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Finding a future in South Africa

Children sleep in alternating positions in the Pretoria daycare center run by refugees. (Christian Fuchs — Jesuit Refugee Service/USA)
Monday, May 23, 2011

(Pretoria) May 23, 2010 — The Income Generating Activities office of Jesuit Refugee Service South Africa helps refugees by providing small business grants, vocational skills training and assistance with transferring educational qualifications from the refugee's country of origin to the South African system. JRS is also compiling a database of refugee resumes to assist in job-seeking.

"Our main focus is to ensure that our clients — refugees and asylum-seekers — become self-reliant and independent, and integrate into the local communities," said Kanabo Skhosana, Income Generating Activities Coordinator for the Jesuit Refugee Service South Africa country office.

Stephanie, a refugee from the Democratic Republic of the Congo, has opened a successful daycare center in the downtown core of the South African capital. 

Stephanie, in her own words: 

"I came to South Africa in 2000 because of the insecurity in my country, all the wars. The Catholic Church in DRC was organizing trucks and boats to move people because it was terrible at that time."

"When I came to South Africa, the truck that took my children and I from Zambia was a different one than took my husband, he wound up in Malawi. So when I came here I was like a single mother with four children to care for."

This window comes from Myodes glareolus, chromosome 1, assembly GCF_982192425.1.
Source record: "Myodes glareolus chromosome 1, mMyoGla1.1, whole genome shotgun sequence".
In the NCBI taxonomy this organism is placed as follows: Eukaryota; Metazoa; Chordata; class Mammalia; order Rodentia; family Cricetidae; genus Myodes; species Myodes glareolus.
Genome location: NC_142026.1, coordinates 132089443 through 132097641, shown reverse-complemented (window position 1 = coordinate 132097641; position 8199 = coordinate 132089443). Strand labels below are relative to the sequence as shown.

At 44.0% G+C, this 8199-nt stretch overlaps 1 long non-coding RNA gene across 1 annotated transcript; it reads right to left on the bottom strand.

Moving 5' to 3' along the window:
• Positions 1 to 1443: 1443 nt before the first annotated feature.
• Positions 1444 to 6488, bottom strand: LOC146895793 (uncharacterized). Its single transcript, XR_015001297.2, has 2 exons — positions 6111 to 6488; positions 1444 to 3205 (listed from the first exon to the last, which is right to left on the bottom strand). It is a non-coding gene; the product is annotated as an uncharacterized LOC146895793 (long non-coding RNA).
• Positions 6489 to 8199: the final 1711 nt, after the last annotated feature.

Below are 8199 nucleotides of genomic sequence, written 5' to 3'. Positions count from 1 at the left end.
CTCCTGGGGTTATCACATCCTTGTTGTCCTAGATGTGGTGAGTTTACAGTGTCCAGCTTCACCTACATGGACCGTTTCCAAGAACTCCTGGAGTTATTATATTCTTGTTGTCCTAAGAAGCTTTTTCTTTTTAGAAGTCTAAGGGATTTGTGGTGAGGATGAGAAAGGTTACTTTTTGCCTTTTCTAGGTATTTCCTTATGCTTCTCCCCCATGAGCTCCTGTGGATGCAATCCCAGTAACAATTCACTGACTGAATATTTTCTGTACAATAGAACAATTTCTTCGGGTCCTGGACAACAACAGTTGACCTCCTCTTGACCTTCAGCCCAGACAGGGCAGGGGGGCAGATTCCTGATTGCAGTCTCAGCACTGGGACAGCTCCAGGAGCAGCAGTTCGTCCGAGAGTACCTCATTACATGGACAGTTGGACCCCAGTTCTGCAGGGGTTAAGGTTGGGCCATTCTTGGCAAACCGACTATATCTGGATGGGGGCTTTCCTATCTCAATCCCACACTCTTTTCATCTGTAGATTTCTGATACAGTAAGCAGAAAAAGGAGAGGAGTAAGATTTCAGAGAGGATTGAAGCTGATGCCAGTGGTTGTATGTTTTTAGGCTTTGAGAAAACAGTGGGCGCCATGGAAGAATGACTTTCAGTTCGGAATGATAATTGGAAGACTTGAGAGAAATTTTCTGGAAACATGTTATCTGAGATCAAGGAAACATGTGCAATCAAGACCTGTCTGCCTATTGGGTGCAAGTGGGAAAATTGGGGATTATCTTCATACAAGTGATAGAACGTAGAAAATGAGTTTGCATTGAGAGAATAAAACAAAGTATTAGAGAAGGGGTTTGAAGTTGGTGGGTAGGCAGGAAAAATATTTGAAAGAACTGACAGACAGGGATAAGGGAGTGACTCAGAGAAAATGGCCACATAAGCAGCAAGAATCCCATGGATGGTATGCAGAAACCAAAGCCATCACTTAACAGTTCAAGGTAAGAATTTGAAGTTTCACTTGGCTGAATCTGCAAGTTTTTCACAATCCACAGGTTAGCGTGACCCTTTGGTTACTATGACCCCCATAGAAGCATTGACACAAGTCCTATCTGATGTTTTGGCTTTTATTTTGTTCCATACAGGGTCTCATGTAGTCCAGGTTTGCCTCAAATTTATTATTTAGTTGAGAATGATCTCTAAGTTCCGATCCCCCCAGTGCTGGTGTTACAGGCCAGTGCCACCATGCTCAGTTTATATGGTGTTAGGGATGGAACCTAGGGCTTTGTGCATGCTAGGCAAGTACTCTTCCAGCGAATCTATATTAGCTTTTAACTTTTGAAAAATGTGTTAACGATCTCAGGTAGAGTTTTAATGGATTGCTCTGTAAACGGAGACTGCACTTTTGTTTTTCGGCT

"JRS really assisted me. They provided accommodation and food for six months, and relieving that burden [of being homeless and without food for her family] helped me to begin to integrate into the local community. Whenever I was sick, JRS was able to refer me to a local hospital. At the time I did not know English, and dealing with Home Affairs [the South African Immigration office] was difficult. JRS would help me to find a lawyer to help me with Home Affairs. And the lawyers also found my husband in Malawi and were able to get him to South Africa. That was a big impact from JRS."

"The struggle that we went through in 2001/2002 was very hard. We were working as volunteers at Women's Hope Center. Our children were in creches (daycare centers), but we had to change about four or five times because the fees were very high. Then we approached UNHCR and asked, 'Why can't we open one for refugees?'"

"Finally, in 2006, when I was working as an office cleaner, someone from the National Consortium for Refugee Affairs said she thought if would be a good idea to open the creche. Other refugees in Durban had opened a daycare, and she suggested I go see what they were doing and to learn how they were doing it."

"When I came back, I started with Social Development classes. Then JRS helped us start the daycare. I approached JRS and said I wanted to start a business, but I don't have money. UNHCR and JRS each gave us some, we combined it and were able to get this space."

"When we first opened we said it would be strictly refugee kids. When we started we had four kids, my family members. They were the first I approached in the Congolese community. Then little by little the parents told others, and that's how we found ourselves with a huge demand. And we've expanded our space; originally it was just one side of this floor [of an office building], and now it is the entire floor. We care for 200 children now."

"I want to say thank you to JRS, and to continue to do for others. Now we are 15 women in this business, we no longer have to receive help from JRS because we are self-reliant now. 



Stephanie looks in on her charges during nap-time at the daycare center in Pretoria last week. (Christian Fuchs — Jesuit Refugee Service/USA)